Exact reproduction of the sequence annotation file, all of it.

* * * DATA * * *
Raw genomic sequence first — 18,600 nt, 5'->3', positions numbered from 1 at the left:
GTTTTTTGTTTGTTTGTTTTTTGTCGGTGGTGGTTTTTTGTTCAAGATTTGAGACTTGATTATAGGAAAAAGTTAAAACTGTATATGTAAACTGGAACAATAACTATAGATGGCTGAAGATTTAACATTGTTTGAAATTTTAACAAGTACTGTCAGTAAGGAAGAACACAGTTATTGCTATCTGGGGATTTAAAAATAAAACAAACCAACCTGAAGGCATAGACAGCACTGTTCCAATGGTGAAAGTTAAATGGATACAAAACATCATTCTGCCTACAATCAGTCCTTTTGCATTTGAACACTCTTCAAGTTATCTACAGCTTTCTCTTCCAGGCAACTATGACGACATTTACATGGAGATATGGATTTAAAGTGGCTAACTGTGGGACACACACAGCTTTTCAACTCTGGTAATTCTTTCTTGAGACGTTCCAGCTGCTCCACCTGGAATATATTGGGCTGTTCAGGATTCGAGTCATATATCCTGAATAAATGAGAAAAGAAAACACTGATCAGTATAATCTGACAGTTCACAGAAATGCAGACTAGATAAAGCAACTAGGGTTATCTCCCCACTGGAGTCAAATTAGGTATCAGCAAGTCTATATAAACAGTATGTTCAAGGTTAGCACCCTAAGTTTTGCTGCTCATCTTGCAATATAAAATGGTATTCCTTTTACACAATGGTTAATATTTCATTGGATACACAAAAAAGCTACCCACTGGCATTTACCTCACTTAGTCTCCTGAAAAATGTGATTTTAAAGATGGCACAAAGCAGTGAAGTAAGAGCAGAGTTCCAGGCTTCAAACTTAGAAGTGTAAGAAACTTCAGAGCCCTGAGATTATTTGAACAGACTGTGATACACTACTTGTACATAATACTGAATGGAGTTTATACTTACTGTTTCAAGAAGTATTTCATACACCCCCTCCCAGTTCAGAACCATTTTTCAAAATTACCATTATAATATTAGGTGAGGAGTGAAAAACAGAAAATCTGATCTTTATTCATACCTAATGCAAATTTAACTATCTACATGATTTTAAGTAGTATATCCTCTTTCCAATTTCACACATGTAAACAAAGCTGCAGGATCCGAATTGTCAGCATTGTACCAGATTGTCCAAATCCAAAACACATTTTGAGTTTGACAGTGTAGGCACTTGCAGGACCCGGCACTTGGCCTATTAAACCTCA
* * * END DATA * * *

Raw genomic sequence first — 18,600 nt, 5'->3', positions numbered from 1 at the left:
GTTTTTTGTTTGTTTGTTTTTTGTCGGTGGTGGTTTTTTGTTCAAGATTTGAGACTTGATTATAGGAAAAAGTTAAAACTGTATATGTAAACTGGAACAATAACTATAGATGGCTGAAGATTTAACATTGTTTGAAATTTTAACAAGTACTGTCAGTAAGGAAGAACACAGTTATTGCTATCTGGGGATTTAAAAATAAAACAAACCAACCTGAAGGCATAGACAGCACTGTTCCAATGGTGAAAGTTAAATGGATACAAAACATCATTCTGCCTACAATCAGTCCTTTTGCATTTGAACACTCTTCAAGTTATCTACAGCTTTCTCTTCCAGGCAACTATGACGACATTTACATGGAGATATGGATTTAAAGTGGCTAACTGTGGGACACACACAGCTTTTCAACTCTGGTAATTCTTTCTTGAGACGTTCCAGCTGCTCCACCTGGAATATATTGGGCTGTTCAGGATTCGAGTCATATATCCTGAATAAATGAGAAAAGAAAACACTGATCAGTATAATCTGACAGTTCACAGAAATGCAGACTAGATAAAGCAACTAGGGTTATCTCCCCACTGGAGTCAAATTAGGTATCAGCAAGTCTATATAAACAGTATGTTCAAGGTTAGCACCCTAAGTTTTGCTGCTCATCTTGCAATATAAAATGGTATTCCTTTTACACAATGGTTAATATTTCATTGGATACACAAAAAAGCTACCCACTGGCATTTACCTCACTTAGTCTCCTGAAAAATGTGATTTTAAAGATGGCACAAAGCAGTGAAGTAAGAGCAGAGTTCCAGGCTTCAAACTTAGAAGTGTAAGAAACTTCAGAGCCCTGAGATTATTTGAACAGACTGTGATACACTACTTGTACATAATACTGAATGGAGTTTATACTTACTGTTTCAAGAAGTATTTCATACACCCCCTCCCAGTTCAGAACCATTTTTCAAAATTACCATTATAATATTAGGTGAGGAGTGAAAAACAGAAAATCTGATCTTTATTCATACCTAATGCAAATTTAACTATCTACATGATTTTAAGTAGTATATCCTCTTTCCAATTTCACACATGTAAACAAAGCTGCAGGATCCGAATTGTCAGCATTGTACCAGATTGTCCAAATCCAAAACACATTTTGAGTTTGACAGTGTAGGCACTTGCAGGACCCGGCACTTGGCCTATTAAACCTCA